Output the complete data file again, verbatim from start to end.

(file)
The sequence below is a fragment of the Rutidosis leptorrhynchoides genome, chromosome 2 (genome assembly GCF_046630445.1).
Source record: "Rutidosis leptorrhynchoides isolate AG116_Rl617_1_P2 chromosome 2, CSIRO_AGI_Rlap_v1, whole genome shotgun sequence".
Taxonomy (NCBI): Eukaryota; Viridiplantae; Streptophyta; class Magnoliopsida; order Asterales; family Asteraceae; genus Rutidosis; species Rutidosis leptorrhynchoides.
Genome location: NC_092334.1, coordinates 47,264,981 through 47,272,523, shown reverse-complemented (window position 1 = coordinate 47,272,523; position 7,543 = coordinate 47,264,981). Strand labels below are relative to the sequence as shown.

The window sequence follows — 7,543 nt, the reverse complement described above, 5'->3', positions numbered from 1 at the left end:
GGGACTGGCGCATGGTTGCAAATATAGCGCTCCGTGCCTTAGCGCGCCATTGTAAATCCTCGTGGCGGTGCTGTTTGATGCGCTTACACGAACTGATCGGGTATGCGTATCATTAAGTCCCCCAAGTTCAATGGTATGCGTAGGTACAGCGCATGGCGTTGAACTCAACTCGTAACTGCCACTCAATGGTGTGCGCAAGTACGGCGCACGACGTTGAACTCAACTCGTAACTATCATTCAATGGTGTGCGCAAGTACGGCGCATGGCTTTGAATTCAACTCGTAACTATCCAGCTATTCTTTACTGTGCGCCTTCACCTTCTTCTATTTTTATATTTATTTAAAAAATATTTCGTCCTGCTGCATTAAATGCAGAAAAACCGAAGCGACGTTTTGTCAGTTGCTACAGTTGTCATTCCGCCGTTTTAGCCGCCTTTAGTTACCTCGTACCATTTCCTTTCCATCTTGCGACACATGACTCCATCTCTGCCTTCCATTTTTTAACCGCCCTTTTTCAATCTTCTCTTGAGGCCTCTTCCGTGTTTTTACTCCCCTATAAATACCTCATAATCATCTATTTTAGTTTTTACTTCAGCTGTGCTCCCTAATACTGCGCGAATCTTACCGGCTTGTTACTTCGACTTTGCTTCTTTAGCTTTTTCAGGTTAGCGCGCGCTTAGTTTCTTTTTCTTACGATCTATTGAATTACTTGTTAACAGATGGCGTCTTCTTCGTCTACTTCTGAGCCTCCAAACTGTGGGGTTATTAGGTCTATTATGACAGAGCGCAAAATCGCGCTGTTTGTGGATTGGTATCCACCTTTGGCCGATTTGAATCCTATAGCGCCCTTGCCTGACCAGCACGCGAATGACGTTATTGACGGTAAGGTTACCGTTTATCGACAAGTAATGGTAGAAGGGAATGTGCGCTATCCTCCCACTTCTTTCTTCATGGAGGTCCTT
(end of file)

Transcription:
The sequence below is a fragment of the Rutidosis leptorrhynchoides genome, chromosome 2 (genome assembly GCF_046630445.1).
Source record: "Rutidosis leptorrhynchoides isolate AG116_Rl617_1_P2 chromosome 2, CSIRO_AGI_Rlap_v1, whole genome shotgun sequence".
Taxonomy (NCBI): Eukaryota; Viridiplantae; Streptophyta; class Magnoliopsida; order Asterales; family Asteraceae; genus Rutidosis; species Rutidosis leptorrhynchoides.
Genome location: NC_092334.1, coordinates 47,264,981 through 47,272,523, shown reverse-complemented (window position 1 = coordinate 47,272,523; position 7,543 = coordinate 47,264,981). Strand labels below are relative to the sequence as shown.

The window sequence follows — 7,543 nt, the reverse complement described above, 5'->3', positions numbered from 1 at the left end:
GGGACTGGCGCATGGTTGCAAATATAGCGCTCCGTGCCTTAGCGCGCCATTGTAAATCCTCGTGGCGGTGCTGTTTGATGCGCTTACACGAACTGATCGGGTATGCGTATCATTAAGTCCCCCAAGTTCAATGGTATGCGTAGGTACAGCGCATGGCGTTGAACTCAACTCGTAACTGCCACTCAATGGTGTGCGCAAGTACGGCGCACGACGTTGAACTCAACTCGTAACTATCATTCAATGGTGTGCGCAAGTACGGCGCATGGCTTTGAATTCAACTCGTAACTATCCAGCTATTCTTTACTGTGCGCCTTCACCTTCTTCTATTTTTATATTTATTTAAAAAATATTTCGTCCTGCTGCATTAAATGCAGAAAAACCGAAGCGACGTTTTGTCAGTTGCTACAGTTGTCATTCCGCCGTTTTAGCCGCCTTTAGTTACCTCGTACCATTTCCTTTCCATCTTGCGACACATGACTCCATCTCTGCCTTCCATTTTTTAACCGCCCTTTTTCAATCTTCTCTTGAGGCCTCTTCCGTGTTTTTACTCCCCTATAAATACCTCATAATCATCTATTTTAGTTTTTACTTCAGCTGTGCTCCCTAATACTGCGCGAATCTTACCGGCTTGTTACTTCGACTTTGCTTCTTTAGCTTTTTCAGGTTAGCGCGCGCTTAGTTTCTTTTTCTTACGATCTATTGAATTACTTGTTAACAGATGGCGTCTTCTTCGTCTACTTCTGAGCCTCCAAACTGTGGGGTTATTAGGTCTATTATGACAGAGCGCAAAATCGCGCTGTTTGTGGATTGGTATCCACCTTTGGCCGATTTGAATCCTATAGCGCCCTTGCCTGACCAGCACGCGAATGACGTTATTGACGGTAAGGTTACCGTTTATCGACAAGTAATGGTAGAAGGGAATGTGCGCTATCCTCCCACTTCTTTCTTCATGGAGGTCCTT